Mahayana Buddhism and Early Advaita Vedanta (Study)

by Asokan N. | 2018 | 48,955 words

This thesis is called: Mahayana Buddhism And Early Advaita Vedanta A Critical Study. It shows how Buddhism (especially Mahayana) was assimilated into Vedantic theorisation in due course of time. Philosophical distance between Mahayana Buddhism and Advaita-Vedanta became minimal with the advent of Gaudapada and Shankaracharya, who were both harbinge...

Chapter 1.5 - The Philosophy of Gaudapada

Gaudapada, Shankara’s great guru, according to tradition became deep in meditation at Badarikashrama, experiencing the teachings of Vedantic wisdom. Gaudapadiya-karika (GK) is a verse exposition (commentary) on Mandukya Upanishad (MU). It is also called as Agamashastra. Gaudapada chooses Mandukya Upanishad as his primary text to expound the philosophy of Advaita Vedanta. It is told that Mandukya Upanishad alone is enough for the realization of Brahman. Historians accept Gaudapada was the great guru of Shankara, the great Advaitin. Tradition says that Shankara lived in late 8thcentury A.D. So, we have to assume that Gaudapada lived between 7th and8thcentury A.D. Some influence of Mahayana literature shows that he lived after Nagarjuna, Aryadeva and Vasubandhu. Certainly, Madhyamika philosophy made a deep impression on later Vedantic writers. Surely Gaudapada was not a Buddhist teacher but influenced by the Buddhist ideology and arguments.

Apart from Gaudapadiya-karika, many works have been attributed to Gaudapada. They are A Commentary on Sankhya-karika of Ishvara Krishna, A Commentary on Uthara-gita, Subhagodaya on Sri Vidya, Durga-saptashati-tika and Anugita etc., Among these works GKcan be said as his masterpiece and it is a great manual on Advaita. T.M.P Mahadevan says Gaudapadiya-karika has four prakaranas or separate books. It was belonged to a school called as Gauda School. The Gauda School which was propagating the Vedas, Upanishads and other doctrines was later systematized into the Advaita Vedanta. And about the authorship of the prakaranas there are different opinions. Anyway most of the students of Vedanta consider it as a unique work of Gaudapada, the teacher of Govindapada. Gaudapadiya-karika is considered as authentic work on Advaita Vedanta and later advatins like Sureshvaracarya quotes this in Naishkarmyasiddhi, Vidyaranya refers in the Pancadashi and Sadanandayati quotes in the Vedantasara. Shankara also made a gloss on Gaudapadiya-karika and considered Gaudapadacarya as the disciple of Shuka. According to Vidhusekhara Bhattacarya, Gaudapada was a Gaudiya and he might have lived in North Bengal before 7th century A.D.


The ten Upanishads are considered as the principal because the Acaryas had commented and interpreted only these Upanishads, according to Vedantic sources. They are: Isha, Mandukya, Prashna, Katha, Kena, Taitiriya, Mundaka, Aitareya, Chandogya, and Brihadaranyaka. But later time some other Upanishads are added as the principal Upanishads. They are Shvetashvatara, Maitri, Kaushitaki and Nrisimhatapani etc. The expanding of Vedic and spiritual wisdom made the increase in the number of Upanishads into more than hundred. In addition to these, the teachers like Shankara, Ramanuja, Madhva, Vallabha and other celebrated sages commented the Bhagavat-gita (BG)which is the essence of all Upanishads. At the preface of BG, the great sage Vyasa says, “All the Upanishads are like mulching cows the son of the cowherd (Krishna) is the milker, and the partha (Arjuna) is the calf, and the purified intellect are the drinkers, and the supreme nectar, Gita is the milk.”[1] The first and the very important text on Vedanta is the Sariraka-sutra (Brahma-sutra) of Badarayana Vyasa. The Upanishads, the Bhagavat-gita, and the Brahma-sutra are the triple canon consists the ‘Prasthanatraya’. These are the source of wisdom and it is known as ‘Shruti’, because it is apaurusheya. Later Vedantic literatures have been developed on these texts. We can also trace seeds of Vedantic ideas in the Vedas. But it became a concrete form in Post-veda period. A systematic development can be seen in the works of Gaudapada.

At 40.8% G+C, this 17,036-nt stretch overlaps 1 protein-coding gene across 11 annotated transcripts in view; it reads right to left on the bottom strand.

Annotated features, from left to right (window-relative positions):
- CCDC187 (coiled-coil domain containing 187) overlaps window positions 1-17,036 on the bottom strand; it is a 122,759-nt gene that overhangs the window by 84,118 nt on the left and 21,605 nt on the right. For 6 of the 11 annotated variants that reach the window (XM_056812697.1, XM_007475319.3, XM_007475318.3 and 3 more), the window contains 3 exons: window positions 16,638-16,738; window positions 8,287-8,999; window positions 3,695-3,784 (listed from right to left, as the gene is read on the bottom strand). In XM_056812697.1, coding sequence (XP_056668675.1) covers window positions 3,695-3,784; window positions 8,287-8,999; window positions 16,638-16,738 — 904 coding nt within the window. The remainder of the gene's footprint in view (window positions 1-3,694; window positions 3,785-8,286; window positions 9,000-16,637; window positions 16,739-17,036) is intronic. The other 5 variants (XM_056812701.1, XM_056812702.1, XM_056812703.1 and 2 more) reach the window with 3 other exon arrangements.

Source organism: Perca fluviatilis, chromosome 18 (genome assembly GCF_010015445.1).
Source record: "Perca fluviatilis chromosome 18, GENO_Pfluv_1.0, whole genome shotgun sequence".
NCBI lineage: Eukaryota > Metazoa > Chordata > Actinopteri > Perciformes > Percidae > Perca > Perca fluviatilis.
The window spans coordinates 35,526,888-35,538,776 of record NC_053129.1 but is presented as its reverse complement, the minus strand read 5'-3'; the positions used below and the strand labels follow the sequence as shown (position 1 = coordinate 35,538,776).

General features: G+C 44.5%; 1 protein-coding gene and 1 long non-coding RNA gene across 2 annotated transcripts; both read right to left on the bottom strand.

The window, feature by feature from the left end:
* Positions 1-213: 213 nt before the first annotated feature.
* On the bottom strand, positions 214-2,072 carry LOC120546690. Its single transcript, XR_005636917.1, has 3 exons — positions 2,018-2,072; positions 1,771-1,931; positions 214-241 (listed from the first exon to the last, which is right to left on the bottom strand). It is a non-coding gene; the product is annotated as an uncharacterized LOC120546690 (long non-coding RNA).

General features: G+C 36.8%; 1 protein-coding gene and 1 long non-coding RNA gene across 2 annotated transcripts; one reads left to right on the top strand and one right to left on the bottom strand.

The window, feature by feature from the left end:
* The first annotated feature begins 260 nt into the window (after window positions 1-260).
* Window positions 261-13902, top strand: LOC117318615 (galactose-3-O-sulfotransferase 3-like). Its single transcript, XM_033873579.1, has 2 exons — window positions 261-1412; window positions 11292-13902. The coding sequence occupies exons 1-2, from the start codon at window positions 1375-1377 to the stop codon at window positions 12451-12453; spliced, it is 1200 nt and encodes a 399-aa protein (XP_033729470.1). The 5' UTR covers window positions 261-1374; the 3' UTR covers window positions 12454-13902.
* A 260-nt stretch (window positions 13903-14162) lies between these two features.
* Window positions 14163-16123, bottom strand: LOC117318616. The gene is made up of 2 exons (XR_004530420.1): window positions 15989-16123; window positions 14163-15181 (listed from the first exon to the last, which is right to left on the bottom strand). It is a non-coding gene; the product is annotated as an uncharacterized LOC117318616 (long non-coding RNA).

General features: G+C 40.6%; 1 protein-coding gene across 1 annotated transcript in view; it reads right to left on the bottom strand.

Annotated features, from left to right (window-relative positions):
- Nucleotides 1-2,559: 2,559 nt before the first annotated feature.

Gaudapada’s philosophy is not only based on the Prasthanatraya but also has the influence of Buddhist ideas which was flourished before him. Among the Buddhist schools, Mahayanism was flourished at the time. So, the great Mahayana teachers like Nagarjuna, Asvaghosha, Vasubandhu and others have influenced Gaudapada. Gaudapada establishes his philosophy and teaching after a few centuries from the Mahayana school of Buddhism. Some critics argue that Gaudapada is a crypto Buddhist. Gaudapadiya-karika is made up of the Vedantic terminology and at the same time he uses the Mahayanists technical terms and ideas to emphasize his thesis on Vedanta. From a clear analysis of both the systems it is evident that Gaudapada must have preached Vedanta idealism, but his cultural background is entirely Buddhistic. The Agamashastra of Gaudapada is an admixture of shastras and theologies prevalent in Indian sub-continent. So, we have to assume that both the teachings are in one way or other rooted in the Upanishads.